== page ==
There is a simple reason why the vast majority of American workers, some 82% of them, are not feeling any wage growth: there simply isn't any.
After today's jobs report, Wall Street has been fast to ignore the modest headline payrolls disappointment, which in December rose less than expected following an upward revised November, and focus exclusively on that "other" number, the jump in average hourly earnings, which in December rose 0.4% on a monthly basis, and a blistering 2.9% Y/Y, the highest annual growth since the financial crisis, as shown in the chart below.
Wall Street analysts were quick to praise the jump in hourly earnings, such as Deutsche Bank's Alan Ruskin who said the following:
The particular medium-term relevance of the acceleration in earnings is:
i) this is coming well before any fiscal stimulus hits, and underscores the unusual timing and therefore inflationary influence that a fiscal stimulus can have at this point in the business cycle;
ii) it tends to provide evidence that indeed the economy is at full employment and that estimates of the nature rate are not apt to drift much lower, negating some of the spare capacity participation arguments that would suggest otherwise.
iii) it plays to the idea that the Fed may already be behind the curve, not least because the impetus from lower oil prices has turned more inflationary as well.
A nice analysis, there is just one problem: it may well be totally wrong.
As we try to point out every month, this headline hourly earnings number - impressive as it may be - tells an incomplete story as it consolidates earnings for two very distinct labor groups in the US, production & nonsupervisory employees, which comprise the vast majority, or 82.3% of the labor force, and the top echelon of workers, the 17.7% of private workers who are classified as supervisory, and managerial.
What happens when one looks at just the subset of production and nonsupervisory private workers, which in October amounted to 101.3 million, or just over 82% of the entire private workforce? Well, we find that their wage growth story is very different. According to the BLS, these particular workers made on average $21.80 per hour, up only 2.5% from $21.26 a year ago, which as the chart below shows is where wage growth for this group has been for three years, and after a modest dip in late 2014, has been largely unchanged since the start of 2014.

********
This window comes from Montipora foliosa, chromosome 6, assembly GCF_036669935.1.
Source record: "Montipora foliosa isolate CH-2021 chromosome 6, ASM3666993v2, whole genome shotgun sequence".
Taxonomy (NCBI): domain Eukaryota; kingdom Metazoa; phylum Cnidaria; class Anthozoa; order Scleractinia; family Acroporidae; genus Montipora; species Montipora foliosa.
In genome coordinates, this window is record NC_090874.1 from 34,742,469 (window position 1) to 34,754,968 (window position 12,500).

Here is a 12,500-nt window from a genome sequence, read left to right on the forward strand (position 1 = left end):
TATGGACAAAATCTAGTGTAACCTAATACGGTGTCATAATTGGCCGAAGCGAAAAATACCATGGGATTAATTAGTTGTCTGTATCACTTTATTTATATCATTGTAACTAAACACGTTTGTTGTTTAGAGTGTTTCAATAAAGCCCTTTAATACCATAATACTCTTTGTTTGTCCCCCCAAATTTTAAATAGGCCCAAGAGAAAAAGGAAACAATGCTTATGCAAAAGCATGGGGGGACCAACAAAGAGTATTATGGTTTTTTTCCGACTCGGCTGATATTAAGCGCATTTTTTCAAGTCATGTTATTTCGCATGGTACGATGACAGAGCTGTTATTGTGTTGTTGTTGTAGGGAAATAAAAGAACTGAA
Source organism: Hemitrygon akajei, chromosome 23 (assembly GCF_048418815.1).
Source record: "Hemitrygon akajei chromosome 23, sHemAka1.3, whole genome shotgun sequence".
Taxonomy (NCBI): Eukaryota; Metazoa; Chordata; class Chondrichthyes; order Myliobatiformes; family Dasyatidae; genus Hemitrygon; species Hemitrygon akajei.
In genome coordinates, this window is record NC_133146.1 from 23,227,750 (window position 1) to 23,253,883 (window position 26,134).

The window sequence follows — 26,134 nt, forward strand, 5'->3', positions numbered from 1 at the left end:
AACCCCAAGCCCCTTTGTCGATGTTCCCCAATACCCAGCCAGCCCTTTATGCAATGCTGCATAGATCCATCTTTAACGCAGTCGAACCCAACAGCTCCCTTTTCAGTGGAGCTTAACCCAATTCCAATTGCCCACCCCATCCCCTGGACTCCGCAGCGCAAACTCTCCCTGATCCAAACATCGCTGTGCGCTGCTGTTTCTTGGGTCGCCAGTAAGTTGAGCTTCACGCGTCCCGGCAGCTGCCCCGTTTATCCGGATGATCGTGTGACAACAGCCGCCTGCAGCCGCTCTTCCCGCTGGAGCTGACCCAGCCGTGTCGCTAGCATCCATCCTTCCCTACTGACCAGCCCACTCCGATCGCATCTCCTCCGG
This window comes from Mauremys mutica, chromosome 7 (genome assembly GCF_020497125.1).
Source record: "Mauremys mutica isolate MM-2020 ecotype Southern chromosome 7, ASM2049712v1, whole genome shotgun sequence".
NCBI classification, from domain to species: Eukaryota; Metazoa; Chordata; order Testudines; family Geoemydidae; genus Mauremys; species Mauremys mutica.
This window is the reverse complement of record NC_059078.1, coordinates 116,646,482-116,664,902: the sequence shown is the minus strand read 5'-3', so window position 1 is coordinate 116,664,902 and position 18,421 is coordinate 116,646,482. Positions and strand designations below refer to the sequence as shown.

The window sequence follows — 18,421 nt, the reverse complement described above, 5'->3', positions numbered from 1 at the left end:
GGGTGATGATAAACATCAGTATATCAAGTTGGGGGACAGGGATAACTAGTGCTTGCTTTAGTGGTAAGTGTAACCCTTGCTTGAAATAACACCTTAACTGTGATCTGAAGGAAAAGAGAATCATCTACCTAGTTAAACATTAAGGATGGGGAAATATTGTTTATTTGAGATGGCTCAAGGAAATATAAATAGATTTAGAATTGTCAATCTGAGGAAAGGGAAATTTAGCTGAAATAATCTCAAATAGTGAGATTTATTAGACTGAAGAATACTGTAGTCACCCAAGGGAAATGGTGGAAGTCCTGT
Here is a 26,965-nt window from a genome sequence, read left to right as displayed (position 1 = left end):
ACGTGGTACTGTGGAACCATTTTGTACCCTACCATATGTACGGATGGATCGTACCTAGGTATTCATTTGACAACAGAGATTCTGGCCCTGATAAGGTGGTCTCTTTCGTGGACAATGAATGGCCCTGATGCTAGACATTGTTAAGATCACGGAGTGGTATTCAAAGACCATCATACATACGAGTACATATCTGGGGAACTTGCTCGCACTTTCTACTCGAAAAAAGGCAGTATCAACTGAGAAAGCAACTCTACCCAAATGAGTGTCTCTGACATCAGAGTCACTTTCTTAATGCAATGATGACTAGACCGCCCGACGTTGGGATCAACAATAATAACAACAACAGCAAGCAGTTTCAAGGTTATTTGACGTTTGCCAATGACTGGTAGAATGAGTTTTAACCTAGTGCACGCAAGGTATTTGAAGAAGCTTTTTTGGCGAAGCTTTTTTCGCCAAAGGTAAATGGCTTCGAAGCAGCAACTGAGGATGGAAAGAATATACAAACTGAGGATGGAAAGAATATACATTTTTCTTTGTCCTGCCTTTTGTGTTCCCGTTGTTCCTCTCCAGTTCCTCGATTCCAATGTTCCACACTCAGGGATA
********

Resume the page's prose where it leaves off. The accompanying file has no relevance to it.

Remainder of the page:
Indicatively, this particular group of workers saw a 4% annual growth in wages at the time the 2007 recession hit.
In other words, for the vast majority of American workers, real wage growth is still as anemic as it has been for years, barely outpacing official measures of inflation.
So where did the wage growth come from? Simple: the 17.7% of supervisory, managerial private workers that are excluded from the above grouping, but make up the balance of America's 123.1 million private workers. It is this group that saw a surge in their implied average wages, which soared by a record high 4.7% in December!
So when the Fed sits down next time to pats itself on the back for a job hike well done in hopes of "keeping inflation in check", it may want to hike rates only for those 18% of workers who are benefitting from rising wages, because for the rest of America, the income picture remains as dreary as it has been for years.
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PS: in this above post we did not discuss something which may be even more troubling: while average hourly earnings are indeed rising (if mostly for managerial employees), on a weekly basis, there is barely any earnings growth.
This means that the only reason why wage growth appears to be rising, if purely for optical reasons, is because number of hours worked continues to decline, hardly an indicator of a stable recovery.